Empires of the Ascended Seasonal Tournament Metagame Breakdown

Hello, Asher here. With the Open Rounds of the Empires of the Ascended Seasonal Tournament over, we’re all looking forward to the playoffs on Saturday, and I wanted to take a moment to look over the decks and lineups that made it this far. 

Specifically, I’ll be going over the lineups from the Top 32 in Europe. Collecting the data was a tad rough – even though Riot released the stats for champions and regions, the official data regarding lineup composition is not available. Hence, not every lineup was possible to include in the analysis – out of the 32 players that qualified for the playoffs, I managed to reach 24; out of those, 19 agreed to share their lineups.



The official infographic above shows that there are a few undeniable favorites, though it comes as no surprise. We find Nasus, Thresh, Lissandra, and Trundle all tied at 24, 23, 22, and 22 occurrences respectively.

Right around the corner is Zoe who is also found in 19 different lineups. She is not tied to any particular archetype but shines in four different ones: Zoe Lee Sin, Zoe Aurelion Sol, Zoe Diana, and Zoe Vi.

After that there is Lee Sin with 12 occurrences. In my sample of collected lineups, I’ve found him across 3 decks though they are variants of the regular Combo Lee Sin: Mono Lee Sin, Lee Sin Zoe, and Lee Sin Karma. The next highest play rate is held by Aurelion Sol and Draven with 6 occurrences.

There are 29 other champions represented, though none of them breaks through the 15% occurrence rate.



Out of the 19 gathered lineups, only one did not include any of the following three decks, and 6 included only one of these. It means we are left with 12 lineups fielding some combination of at least two of these three decks, i.e about 63% of the sample.



The deck has been rampaging on the ladder for some time, averaging 55% win rate across thousands of games both in All Ranks and in Masters. And sustains that win rate across different variants which can have up to 6 or 8 different cards, an undeniable feat of flexibility.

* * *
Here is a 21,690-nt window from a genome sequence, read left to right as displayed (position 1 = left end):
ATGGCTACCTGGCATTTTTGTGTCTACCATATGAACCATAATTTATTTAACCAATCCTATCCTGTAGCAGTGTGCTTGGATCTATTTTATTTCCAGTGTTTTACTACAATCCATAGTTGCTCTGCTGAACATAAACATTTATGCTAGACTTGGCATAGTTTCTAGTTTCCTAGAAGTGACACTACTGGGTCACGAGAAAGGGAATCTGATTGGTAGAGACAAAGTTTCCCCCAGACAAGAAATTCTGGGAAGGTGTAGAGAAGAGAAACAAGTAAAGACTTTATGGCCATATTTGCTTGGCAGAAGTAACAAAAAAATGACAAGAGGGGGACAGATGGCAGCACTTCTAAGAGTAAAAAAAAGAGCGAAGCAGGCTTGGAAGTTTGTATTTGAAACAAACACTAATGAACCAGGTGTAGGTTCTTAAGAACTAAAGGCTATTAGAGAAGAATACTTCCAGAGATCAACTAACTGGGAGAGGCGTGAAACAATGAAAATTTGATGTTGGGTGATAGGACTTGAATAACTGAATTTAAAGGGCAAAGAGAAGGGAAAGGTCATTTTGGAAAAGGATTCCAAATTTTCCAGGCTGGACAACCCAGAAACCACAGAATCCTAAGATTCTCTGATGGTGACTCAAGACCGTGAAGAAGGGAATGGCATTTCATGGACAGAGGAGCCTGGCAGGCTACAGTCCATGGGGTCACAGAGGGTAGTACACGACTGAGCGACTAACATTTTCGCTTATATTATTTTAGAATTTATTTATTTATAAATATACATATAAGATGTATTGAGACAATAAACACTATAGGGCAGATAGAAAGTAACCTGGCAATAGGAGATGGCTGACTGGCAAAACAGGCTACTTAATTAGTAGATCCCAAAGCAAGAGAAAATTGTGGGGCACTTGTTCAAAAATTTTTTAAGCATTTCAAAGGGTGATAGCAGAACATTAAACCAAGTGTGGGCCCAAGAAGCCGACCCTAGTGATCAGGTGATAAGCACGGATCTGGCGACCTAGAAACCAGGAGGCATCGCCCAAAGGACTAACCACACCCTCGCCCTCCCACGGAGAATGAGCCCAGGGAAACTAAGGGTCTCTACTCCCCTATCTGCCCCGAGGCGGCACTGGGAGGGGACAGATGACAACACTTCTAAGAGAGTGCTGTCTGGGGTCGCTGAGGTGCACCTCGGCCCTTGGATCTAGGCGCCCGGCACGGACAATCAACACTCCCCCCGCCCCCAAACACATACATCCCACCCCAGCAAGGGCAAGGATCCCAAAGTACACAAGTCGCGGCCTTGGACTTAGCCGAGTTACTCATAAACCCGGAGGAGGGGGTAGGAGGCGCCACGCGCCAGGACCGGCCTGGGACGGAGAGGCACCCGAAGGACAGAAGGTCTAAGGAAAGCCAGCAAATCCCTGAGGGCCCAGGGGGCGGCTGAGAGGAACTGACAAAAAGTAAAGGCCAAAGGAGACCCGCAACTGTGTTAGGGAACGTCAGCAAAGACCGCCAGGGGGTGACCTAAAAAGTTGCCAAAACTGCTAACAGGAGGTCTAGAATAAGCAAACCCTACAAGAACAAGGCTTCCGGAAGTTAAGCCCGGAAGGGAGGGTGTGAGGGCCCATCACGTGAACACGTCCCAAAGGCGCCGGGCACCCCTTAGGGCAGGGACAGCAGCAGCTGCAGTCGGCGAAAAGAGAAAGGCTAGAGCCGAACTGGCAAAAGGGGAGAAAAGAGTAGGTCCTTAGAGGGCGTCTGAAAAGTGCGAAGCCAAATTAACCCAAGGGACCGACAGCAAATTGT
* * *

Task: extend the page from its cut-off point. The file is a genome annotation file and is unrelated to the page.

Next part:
The archetype hits hard in the early game using the Shadow Isle’s early aggro package (Ravenous Butcher, Cursed Keeper, Blighted Caretaker) and can go easily go toe-to-toe with other aggro decks all the while building towards its late-game plan. The archetype is ruthless, and most decks have trouble answering both the efficient early game threats as well as the Nasus finisher.



The new face of Shadow Isles/Freljord control has seen a healthy play rate on the ladder with a solid win rate generally hovering between 52 and 55%. Not many decks can be fast or resilient enough to power through Lissandra SI’s AoE removal, and even less decks are able to deal with the Watcher, their other-worldly win condition.

Lissandra Trundle does tend to cave against certain aggressive decks such as Lucian Azir, Scouts, Freljord/Shurima Overwhelm, or Crimson Scargrounds, but it also suffers against Lee Sin without the proper tech cards. Finally, Spooky Karma can nullify the Watcher and outvalue Lissandra over time. Most of these options are fairly niche however and have problems of their own, which means hard-targeting Lissandra Trundle is not as simple as it may seem.



While Lee is not the most flexible champion (as mentioned in the section about champions, that title goes to Zoe), his deck still has the 3rd highest play rate. Combo Lee Sin has surprisingly low win rates on the ladder, barely breaking over 50%. Still, players in the Top 32 have favored it and did well with the archetype.